Today’s short blog post looks at how a single newspaper article derailed a company’s attempt to secure positive media coverage for its 20 second Covid test. It shows how traditional media still has the resources and bite to hold organisations accountable for the claims they make and how important it is to be accurate and truthful when writing press releases. It is also a masterclass in journalistic writing.
On the 17th September, the Financial Times published an article questioning the claims of a tiny tech company, iAbra, relating to its invention of a 20-second Covid saliva test in a box using AI and digital microscopes. The company’s press release the week before about its Virolens test had generated unquestioning media coverage mainly in trade press; the company poised to manufacture the device saw its shareprice soar 40%.
Within 24 hours of the FT picking it to pieces, iAbra rowed back on its hubris, the Daily Mail was talking about iAbra’s unjustified bragging and the manufacturer’s shareprice lost almost all its gains. The digital archive that is the internet will keep that a problem for a long time to come.
It all has echoes of Elizabeth Holmes and her company Theranos (the young, American entrepreneur who claimed to have revolutionised blood testing by developing methods using just a finger prick’s worth of blood. A tenacious investigation by a journalist from the Wall Street Journal showed she hadn’t; criminal charges followed and the once $9bn-valued company was dissolved). I’m surprised the FT didn’t mention it!
The article’s headline “Is the company with a 20-second coronavirus test for real?” sets the tone. It then writes of an “obscure” company of four employees in a village 40 miles north of London that seems to have done what bigger and richer companies have failed to do – develop a rapid covid test process. Admiration or sarcasm?
It later adds a detail about only one of the employees having a science degree of any sort. You can read the line: “a remarkable testament to the ingenuity of a man with no formal scientific education” as more admiration or as more sarcasm.
The line that “the early excitement also shows people’s collective desperation for a silver bullet and willingness to suspend disbelief” tells me that the paper has a sceptical view of the company. Was that what the journalist intended? Surely not!
The article then identifies what it maintains are errors and exaggerated claims made by iAbra:
- Neither Heathrow airport nor Leidos, a huge US software company, which were identified in the press release as the test’s “launch customers” had actually placed any orders for the test.
- When challenged by the FT, Heathrow Airport backtracked on its quote in the press release that the test was “potentially more accurate” than existing swab tests saying “That type of statement would have been provided to any of the three suppliers that we did the trial with . . . It’s not that we’re endorsing iAbra specifically.”
- The claim that “the Virolens system has a 99.8% sensitivity and 96.7% specificity, based on the results of an internal in vitro validation study, designed by the University of Bristol” was apparently not as it seemed. Academics at Bristol University told the FT that they were not involved in any study that tested the sensitivity and specificity of the testing device, merely providing samples of the Covid-19 virus to the company and without being in any way involved in any validation.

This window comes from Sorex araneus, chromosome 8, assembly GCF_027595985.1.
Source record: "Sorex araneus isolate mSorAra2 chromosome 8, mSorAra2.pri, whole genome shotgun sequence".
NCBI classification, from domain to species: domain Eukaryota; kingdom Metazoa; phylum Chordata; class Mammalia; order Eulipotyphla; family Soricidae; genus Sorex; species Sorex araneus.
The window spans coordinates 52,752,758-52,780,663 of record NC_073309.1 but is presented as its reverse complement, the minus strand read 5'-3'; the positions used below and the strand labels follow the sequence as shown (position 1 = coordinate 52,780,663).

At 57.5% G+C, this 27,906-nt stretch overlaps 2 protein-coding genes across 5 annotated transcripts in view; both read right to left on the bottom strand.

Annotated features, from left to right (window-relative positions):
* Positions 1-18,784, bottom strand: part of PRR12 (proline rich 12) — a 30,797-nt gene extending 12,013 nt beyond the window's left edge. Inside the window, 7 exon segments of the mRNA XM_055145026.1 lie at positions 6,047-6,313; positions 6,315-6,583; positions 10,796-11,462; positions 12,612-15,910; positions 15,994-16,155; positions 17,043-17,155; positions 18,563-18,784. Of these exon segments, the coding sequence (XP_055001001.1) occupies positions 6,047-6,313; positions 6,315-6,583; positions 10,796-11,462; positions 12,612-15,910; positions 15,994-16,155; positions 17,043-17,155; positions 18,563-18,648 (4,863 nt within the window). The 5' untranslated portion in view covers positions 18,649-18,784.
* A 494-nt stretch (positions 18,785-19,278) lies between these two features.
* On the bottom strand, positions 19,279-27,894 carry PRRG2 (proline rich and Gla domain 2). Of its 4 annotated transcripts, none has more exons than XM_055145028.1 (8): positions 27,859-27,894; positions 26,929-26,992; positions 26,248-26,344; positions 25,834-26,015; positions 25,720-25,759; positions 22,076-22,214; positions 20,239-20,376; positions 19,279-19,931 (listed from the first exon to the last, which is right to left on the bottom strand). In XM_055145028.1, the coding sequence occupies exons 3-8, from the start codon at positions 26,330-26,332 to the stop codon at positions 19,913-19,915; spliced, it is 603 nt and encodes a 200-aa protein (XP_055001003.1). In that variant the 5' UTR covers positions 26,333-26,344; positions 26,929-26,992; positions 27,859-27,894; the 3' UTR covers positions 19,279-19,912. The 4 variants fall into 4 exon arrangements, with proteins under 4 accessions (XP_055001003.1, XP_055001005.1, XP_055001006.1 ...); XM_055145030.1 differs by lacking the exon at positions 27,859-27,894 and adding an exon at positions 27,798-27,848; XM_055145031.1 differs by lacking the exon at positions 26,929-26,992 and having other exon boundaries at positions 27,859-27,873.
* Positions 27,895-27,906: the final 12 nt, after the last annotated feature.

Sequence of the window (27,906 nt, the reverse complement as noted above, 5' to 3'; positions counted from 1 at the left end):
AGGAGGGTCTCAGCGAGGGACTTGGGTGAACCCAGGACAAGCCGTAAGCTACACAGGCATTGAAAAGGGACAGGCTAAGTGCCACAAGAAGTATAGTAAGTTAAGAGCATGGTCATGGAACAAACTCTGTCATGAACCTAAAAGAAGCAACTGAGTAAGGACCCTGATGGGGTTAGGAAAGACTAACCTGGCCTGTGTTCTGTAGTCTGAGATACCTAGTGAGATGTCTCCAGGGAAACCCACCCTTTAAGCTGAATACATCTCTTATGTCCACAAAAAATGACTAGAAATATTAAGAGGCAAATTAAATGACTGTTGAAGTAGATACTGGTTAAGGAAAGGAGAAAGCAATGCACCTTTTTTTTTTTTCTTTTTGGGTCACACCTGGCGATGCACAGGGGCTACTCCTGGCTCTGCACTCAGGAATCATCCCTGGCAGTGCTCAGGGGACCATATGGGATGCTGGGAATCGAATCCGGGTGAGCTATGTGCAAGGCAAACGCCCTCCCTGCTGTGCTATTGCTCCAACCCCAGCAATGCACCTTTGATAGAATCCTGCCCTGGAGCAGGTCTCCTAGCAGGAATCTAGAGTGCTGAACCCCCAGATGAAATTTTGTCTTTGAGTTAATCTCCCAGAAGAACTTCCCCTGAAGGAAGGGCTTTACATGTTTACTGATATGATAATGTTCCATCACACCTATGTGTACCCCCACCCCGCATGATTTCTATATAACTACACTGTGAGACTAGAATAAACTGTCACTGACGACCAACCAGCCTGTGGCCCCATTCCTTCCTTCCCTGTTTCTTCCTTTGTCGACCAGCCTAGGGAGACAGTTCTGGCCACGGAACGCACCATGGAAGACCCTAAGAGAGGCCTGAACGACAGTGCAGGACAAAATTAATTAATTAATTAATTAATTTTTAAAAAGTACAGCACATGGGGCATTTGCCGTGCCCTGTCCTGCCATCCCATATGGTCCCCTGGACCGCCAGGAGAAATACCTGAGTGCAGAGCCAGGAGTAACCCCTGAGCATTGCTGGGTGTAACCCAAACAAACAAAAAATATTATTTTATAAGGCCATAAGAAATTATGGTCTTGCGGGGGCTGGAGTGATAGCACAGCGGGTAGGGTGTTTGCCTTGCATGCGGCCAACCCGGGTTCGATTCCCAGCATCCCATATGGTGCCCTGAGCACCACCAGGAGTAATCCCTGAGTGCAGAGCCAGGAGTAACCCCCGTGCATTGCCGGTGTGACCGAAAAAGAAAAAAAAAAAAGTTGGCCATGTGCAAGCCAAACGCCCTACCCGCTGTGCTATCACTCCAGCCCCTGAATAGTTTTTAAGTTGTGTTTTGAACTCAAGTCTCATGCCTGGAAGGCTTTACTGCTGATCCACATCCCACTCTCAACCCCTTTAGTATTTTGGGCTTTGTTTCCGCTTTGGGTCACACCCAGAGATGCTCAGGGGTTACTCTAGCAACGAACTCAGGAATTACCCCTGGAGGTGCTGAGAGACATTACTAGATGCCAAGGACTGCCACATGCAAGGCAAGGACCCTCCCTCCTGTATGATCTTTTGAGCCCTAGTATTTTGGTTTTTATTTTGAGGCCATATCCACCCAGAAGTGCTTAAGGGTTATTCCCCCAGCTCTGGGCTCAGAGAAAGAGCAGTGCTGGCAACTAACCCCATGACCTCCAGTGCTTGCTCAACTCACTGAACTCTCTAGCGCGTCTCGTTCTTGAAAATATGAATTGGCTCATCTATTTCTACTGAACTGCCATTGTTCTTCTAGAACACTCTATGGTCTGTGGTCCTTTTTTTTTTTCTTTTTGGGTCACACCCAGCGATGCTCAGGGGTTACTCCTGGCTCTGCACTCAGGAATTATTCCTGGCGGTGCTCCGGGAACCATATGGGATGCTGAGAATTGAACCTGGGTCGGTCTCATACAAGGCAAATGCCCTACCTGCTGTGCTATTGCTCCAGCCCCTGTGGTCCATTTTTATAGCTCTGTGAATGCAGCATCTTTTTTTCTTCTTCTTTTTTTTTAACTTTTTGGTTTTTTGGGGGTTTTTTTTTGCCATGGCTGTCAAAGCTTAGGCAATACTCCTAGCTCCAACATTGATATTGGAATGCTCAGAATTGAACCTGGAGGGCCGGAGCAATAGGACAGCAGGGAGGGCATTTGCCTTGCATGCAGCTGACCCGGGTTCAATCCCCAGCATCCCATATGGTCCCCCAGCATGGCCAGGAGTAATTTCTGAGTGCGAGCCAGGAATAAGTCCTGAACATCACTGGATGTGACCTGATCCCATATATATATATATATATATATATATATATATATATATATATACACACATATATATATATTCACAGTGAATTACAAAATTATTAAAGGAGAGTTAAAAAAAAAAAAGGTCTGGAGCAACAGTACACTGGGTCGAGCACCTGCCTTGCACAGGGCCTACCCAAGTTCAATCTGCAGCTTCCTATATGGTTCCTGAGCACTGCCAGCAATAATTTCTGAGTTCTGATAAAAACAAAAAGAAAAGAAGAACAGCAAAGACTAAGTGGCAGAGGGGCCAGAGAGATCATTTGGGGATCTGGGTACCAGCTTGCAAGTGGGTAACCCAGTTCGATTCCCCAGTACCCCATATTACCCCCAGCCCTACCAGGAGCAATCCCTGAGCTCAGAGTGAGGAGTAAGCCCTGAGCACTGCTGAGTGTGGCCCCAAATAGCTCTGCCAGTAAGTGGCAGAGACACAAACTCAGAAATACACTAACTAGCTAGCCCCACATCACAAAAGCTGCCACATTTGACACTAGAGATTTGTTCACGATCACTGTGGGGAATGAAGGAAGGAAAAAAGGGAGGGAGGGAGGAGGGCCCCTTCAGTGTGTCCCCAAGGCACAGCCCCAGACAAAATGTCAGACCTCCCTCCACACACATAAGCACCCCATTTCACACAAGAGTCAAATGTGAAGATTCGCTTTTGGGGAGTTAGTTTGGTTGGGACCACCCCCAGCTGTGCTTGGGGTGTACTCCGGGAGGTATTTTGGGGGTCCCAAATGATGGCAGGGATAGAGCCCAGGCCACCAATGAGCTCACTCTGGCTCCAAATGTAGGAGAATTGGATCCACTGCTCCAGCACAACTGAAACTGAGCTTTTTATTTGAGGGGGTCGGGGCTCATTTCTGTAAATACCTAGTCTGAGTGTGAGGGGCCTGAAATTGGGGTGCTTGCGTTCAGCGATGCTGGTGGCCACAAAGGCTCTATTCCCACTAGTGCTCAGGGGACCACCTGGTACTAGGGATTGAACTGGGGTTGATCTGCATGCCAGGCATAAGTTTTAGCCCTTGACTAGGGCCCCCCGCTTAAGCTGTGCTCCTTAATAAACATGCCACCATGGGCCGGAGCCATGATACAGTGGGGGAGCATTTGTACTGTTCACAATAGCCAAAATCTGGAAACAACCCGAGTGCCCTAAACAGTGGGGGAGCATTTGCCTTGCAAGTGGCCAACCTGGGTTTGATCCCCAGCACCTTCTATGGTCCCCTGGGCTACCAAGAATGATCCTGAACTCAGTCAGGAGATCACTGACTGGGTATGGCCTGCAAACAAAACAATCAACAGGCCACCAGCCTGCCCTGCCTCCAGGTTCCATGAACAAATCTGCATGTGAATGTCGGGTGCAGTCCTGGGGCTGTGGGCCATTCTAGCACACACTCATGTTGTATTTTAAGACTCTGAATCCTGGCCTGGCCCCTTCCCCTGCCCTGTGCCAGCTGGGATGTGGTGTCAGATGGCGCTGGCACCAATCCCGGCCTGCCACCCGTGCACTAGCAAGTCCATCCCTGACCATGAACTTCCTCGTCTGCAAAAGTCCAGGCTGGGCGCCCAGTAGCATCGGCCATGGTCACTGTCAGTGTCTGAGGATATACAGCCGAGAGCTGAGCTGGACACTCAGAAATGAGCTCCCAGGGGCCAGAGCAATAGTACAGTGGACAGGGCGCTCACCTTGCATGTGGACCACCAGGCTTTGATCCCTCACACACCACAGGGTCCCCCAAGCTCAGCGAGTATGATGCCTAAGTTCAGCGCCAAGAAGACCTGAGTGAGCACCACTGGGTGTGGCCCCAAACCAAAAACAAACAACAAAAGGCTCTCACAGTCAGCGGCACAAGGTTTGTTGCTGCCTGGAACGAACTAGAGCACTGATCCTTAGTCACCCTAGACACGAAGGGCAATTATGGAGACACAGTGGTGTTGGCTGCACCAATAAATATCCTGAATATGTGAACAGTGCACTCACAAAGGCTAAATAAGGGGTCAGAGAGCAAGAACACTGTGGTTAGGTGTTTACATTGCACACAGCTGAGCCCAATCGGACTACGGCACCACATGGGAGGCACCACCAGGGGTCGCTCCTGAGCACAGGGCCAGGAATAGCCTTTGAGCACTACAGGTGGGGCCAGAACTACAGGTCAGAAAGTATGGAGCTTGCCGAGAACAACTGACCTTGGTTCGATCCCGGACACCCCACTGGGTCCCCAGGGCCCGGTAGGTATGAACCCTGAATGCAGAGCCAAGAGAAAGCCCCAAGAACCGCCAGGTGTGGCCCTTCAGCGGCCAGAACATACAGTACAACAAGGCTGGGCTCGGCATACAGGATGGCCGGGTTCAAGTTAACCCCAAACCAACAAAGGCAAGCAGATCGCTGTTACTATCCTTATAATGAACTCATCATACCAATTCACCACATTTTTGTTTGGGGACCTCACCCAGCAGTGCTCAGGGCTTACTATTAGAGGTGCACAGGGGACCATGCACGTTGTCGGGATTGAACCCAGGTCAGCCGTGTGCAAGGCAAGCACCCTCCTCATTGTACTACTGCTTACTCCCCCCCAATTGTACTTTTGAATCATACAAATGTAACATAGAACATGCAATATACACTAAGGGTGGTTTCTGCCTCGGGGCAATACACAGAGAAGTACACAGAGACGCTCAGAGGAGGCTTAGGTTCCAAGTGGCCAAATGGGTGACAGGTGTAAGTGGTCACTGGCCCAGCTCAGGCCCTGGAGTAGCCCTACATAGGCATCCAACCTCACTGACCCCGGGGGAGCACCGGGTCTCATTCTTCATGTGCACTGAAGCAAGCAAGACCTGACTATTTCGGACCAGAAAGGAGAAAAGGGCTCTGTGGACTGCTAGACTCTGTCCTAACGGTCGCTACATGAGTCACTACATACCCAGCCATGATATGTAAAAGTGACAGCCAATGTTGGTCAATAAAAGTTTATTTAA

- The article pointed out that the test has yet to receive any external regulatory validation nor had there been any oversight of the underlying data for the company’s claims for the test’s accuracy.
- The FT reported that: “US chip group Intel, which also partnered iAbra on the creation of the AI engine for the testing technology, posted an article about the test on its website on Thursday that has since been removed. It did not provide a comment on why the article had disappeared.”
- Naturally the FT reported dissenting opinion from eminent people: a scientist who criticised the scientific information provided by the company as a “mishmash of different things”; another who was concerned by the wording of the company’s release which suggested that the virus was “another cell” which therefore “showed either carelessness or frightening ignorance”; and a professor quoted saying “we are in a pandemic, people are dying from the disease, and a company decides that it is reasonable to mislead us all to make their test look like the best thing available”.
- And in a nice touch, the FT discovered how “the credentials of the technology are further muddied by apparent connections to an organisation [prepared to finance the distribution of the test machine] that spent decades working on hoaxes about the fictional monster Big Foot”.
The FT noted how the company founder pleaded “if we made a slight, slight miswording of [our release], I apologise for everybody” and how any misrepresentation in the press release had not been “done with any malice”.
Within hours of the article, iAbra was backtracking: “It has the potential to make a significant difference to COVID testing, but it is currently embarking on functional and clinical trials and it wouldn’t be appropriate to comment further until the results of those are known. We are poised to roll out once we receive the requisite approval.” Not quite the original ‘by the end of January, we would be able to test everyone in Europe per month’ claim.
I wonder if we will hear of iAbra’s Virolens® test ever again?